I was very fond of vendaikai/lady’s finger because I was told that I would excel in mathematics if I ate it. Liars! I used to ask my mother to prepare vendaikai pachadi because I liked the taste of it. My mother used to make vendaikai pachadi with tamarind and coconut. I discovered that if I cooked it with unripe mango instead of tamarind for the sour taste and left out the coconut from the recipe, I arrived at the most delicious salad (fried) of lady’s finger and mango.
When mangoes are in season we usually have a surplus that doesn’t keep for very long. We need to find ways to use them in various dishes. My mother used to prepare this salad for us because it didn’t require much cooking and we used to relish it with thayir saadham (curd rice).
These men be tiresome.
Anne Hughes, The Diary of a Farmer’s Wife, 1796–1797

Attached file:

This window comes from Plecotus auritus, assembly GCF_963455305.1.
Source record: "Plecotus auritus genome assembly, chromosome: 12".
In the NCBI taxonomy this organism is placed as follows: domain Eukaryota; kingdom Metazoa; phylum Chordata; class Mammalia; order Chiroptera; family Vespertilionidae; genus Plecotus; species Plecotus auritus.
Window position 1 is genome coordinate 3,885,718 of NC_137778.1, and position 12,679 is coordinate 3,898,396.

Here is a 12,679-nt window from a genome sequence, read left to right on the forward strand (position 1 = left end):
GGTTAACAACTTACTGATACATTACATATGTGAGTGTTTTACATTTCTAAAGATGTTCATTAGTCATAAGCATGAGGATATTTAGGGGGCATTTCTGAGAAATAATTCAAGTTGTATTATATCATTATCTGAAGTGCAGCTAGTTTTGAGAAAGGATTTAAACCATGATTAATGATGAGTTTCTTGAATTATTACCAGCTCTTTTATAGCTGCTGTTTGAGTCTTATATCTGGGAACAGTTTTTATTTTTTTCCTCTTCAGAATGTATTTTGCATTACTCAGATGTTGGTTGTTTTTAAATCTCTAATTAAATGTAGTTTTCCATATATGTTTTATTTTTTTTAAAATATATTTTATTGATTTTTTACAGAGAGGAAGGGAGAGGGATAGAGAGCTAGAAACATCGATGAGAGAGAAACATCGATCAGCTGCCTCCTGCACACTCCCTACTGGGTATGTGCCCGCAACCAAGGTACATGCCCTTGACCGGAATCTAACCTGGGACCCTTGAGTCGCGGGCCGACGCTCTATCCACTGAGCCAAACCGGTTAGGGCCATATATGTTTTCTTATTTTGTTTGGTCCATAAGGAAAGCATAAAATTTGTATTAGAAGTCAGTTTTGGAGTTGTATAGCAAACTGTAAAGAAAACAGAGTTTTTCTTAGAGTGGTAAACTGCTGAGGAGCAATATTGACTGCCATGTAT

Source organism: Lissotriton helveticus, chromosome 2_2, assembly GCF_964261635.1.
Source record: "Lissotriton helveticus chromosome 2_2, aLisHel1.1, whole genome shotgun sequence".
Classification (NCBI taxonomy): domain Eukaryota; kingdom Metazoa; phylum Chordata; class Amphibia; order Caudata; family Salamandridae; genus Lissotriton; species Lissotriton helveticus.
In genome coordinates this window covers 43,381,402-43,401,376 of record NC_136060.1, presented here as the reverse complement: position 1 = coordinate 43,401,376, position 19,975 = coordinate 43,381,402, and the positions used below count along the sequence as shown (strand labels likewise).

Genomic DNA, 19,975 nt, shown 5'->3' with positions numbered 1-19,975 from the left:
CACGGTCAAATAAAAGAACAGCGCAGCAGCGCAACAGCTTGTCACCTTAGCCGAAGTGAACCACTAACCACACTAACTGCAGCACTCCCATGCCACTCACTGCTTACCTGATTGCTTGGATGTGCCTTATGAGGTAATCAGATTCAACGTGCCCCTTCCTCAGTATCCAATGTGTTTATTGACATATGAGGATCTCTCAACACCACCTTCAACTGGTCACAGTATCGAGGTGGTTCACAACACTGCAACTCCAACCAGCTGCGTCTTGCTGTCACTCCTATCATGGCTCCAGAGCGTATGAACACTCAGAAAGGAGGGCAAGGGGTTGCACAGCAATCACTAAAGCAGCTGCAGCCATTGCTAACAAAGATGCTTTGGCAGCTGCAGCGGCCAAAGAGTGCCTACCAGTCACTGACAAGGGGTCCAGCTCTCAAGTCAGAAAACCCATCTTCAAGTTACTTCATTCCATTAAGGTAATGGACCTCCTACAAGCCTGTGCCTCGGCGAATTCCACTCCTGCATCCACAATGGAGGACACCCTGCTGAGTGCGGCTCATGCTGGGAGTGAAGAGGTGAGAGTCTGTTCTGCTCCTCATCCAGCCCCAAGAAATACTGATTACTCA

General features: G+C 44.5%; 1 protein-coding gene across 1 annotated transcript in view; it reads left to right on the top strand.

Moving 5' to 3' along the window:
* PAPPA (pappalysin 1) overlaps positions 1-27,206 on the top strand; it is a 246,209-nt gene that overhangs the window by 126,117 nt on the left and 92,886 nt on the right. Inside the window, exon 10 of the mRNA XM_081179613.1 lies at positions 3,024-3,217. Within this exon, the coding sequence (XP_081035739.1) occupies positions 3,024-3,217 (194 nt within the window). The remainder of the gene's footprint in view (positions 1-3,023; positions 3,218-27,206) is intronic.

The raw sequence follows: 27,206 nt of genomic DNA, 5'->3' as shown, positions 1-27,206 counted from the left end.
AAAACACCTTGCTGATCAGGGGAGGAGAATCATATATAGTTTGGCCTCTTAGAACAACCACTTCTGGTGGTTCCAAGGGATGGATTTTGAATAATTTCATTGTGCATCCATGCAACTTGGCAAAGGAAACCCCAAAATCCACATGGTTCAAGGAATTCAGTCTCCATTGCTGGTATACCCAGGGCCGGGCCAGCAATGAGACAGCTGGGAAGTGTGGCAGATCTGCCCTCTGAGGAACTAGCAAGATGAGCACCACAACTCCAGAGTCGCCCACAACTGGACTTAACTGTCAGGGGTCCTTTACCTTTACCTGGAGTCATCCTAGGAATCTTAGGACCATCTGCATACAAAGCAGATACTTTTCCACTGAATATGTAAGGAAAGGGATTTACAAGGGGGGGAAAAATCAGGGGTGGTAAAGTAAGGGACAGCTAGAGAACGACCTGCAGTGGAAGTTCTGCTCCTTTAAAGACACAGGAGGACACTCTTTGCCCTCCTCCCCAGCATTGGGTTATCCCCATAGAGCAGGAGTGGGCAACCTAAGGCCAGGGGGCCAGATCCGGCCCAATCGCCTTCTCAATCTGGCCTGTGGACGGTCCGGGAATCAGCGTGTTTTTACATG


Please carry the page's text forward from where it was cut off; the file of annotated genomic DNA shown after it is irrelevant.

There never was a truer statement especially when it comes to the eating habits of the men in my life. My father disliked the flavour of aniseed and refused to take us out to eat. He had to tour frequently in his job and had to eat in all sorts of eateries, and when he was home, he only wanted to eat what my mother cooked. It never occurred to him that we, particularly my mother, would want to taste something different and enjoy a respite from cooking. My husband hated anything that was gooey in texture; I can understand him not wanting to get liquid egg yolk on his moustache, but not his avoidance of porridge, ice cream, and fruits like mango. My son has a long list of foodstuffs he abhors, which includes all seafood, nuts, fruits, and most vegetables. I do not mind him not eating the first three, but I try to draw a line when it comes to vegetables. I noticed that he tolerated capsicum and cabbage in noodles and that inspired me to create this recipe.